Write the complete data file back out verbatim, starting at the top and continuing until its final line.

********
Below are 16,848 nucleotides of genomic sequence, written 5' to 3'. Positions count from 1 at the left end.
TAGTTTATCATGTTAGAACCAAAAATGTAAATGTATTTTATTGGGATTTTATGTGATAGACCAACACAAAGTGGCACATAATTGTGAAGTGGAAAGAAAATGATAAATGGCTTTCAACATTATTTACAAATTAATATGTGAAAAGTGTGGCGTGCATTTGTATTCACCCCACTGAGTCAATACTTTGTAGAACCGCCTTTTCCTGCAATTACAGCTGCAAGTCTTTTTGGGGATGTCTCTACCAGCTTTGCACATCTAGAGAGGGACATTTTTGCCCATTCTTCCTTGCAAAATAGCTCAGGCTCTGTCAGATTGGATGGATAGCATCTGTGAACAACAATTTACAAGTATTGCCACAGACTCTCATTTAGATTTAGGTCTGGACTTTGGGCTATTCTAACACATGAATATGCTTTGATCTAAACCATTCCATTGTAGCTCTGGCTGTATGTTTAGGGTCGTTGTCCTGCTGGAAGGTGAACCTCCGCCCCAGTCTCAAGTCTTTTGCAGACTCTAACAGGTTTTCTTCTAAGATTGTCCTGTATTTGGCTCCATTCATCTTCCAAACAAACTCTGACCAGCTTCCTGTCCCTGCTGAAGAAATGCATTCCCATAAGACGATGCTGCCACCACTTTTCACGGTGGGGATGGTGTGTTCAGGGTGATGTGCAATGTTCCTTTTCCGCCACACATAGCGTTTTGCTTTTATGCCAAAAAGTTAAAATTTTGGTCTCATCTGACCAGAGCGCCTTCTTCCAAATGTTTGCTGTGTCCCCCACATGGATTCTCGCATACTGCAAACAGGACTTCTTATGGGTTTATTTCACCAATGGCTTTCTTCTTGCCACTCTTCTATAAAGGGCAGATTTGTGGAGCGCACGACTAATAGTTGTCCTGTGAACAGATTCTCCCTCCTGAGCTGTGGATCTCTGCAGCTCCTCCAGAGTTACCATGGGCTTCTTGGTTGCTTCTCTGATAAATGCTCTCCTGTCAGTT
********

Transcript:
Below are 16,848 nucleotides of genomic sequence, written 5' to 3'. Positions count from 1 at the left end.
TAGTTTATCATGTTAGAACCAAAAATGTAAATGTATTTTATTGGGATTTTATGTGATAGACCAACACAAAGTGGCACATAATTGTGAAGTGGAAAGAAAATGATAAATGGCTTTCAACATTATTTACAAATTAATATGTGAAAAGTGTGGCGTGCATTTGTATTCACCCCACTGAGTCAATACTTTGTAGAACCGCCTTTTCCTGCAATTACAGCTGCAAGTCTTTTTGGGGATGTCTCTACCAGCTTTGCACATCTAGAGAGGGACATTTTTGCCCATTCTTCCTTGCAAAATAGCTCAGGCTCTGTCAGATTGGATGGATAGCATCTGTGAACAACAATTTACAAGTATTGCCACAGACTCTCATTTAGATTTAGGTCTGGACTTTGGGCTATTCTAACACATGAATATGCTTTGATCTAAACCATTCCATTGTAGCTCTGGCTGTATGTTTAGGGTCGTTGTCCTGCTGGAAGGTGAACCTCCGCCCCAGTCTCAAGTCTTTTGCAGACTCTAACAGGTTTTCTTCTAAGATTGTCCTGTATTTGGCTCCATTCATCTTCCAAACAAACTCTGACCAGCTTCCTGTCCCTGCTGAAGAAATGCATTCCCATAAGACGATGCTGCCACCACTTTTCACGGTGGGGATGGTGTGTTCAGGGTGATGTGCAATGTTCCTTTTCCGCCACACATAGCGTTTTGCTTTTATGCCAAAAAGTTAAAATTTTGGTCTCATCTGACCAGAGCGCCTTCTTCCAAATGTTTGCTGTGTCCCCCACATGGATTCTCGCATACTGCAAACAGGACTTCTTATGGGTTTATTTCACCAATGGCTTTCTTCTTGCCACTCTTCTATAAAGGGCAGATTTGTGGAGCGCACGACTAATAGTTGTCCTGTGAACAGATTCTCCCTCCTGAGCTGTGGATCTCTGCAGCTCCTCCAGAGTTACCATGGGCTTCTTGGTTGCTTCTCTGATAAATGCTCTCCTGTCAGTT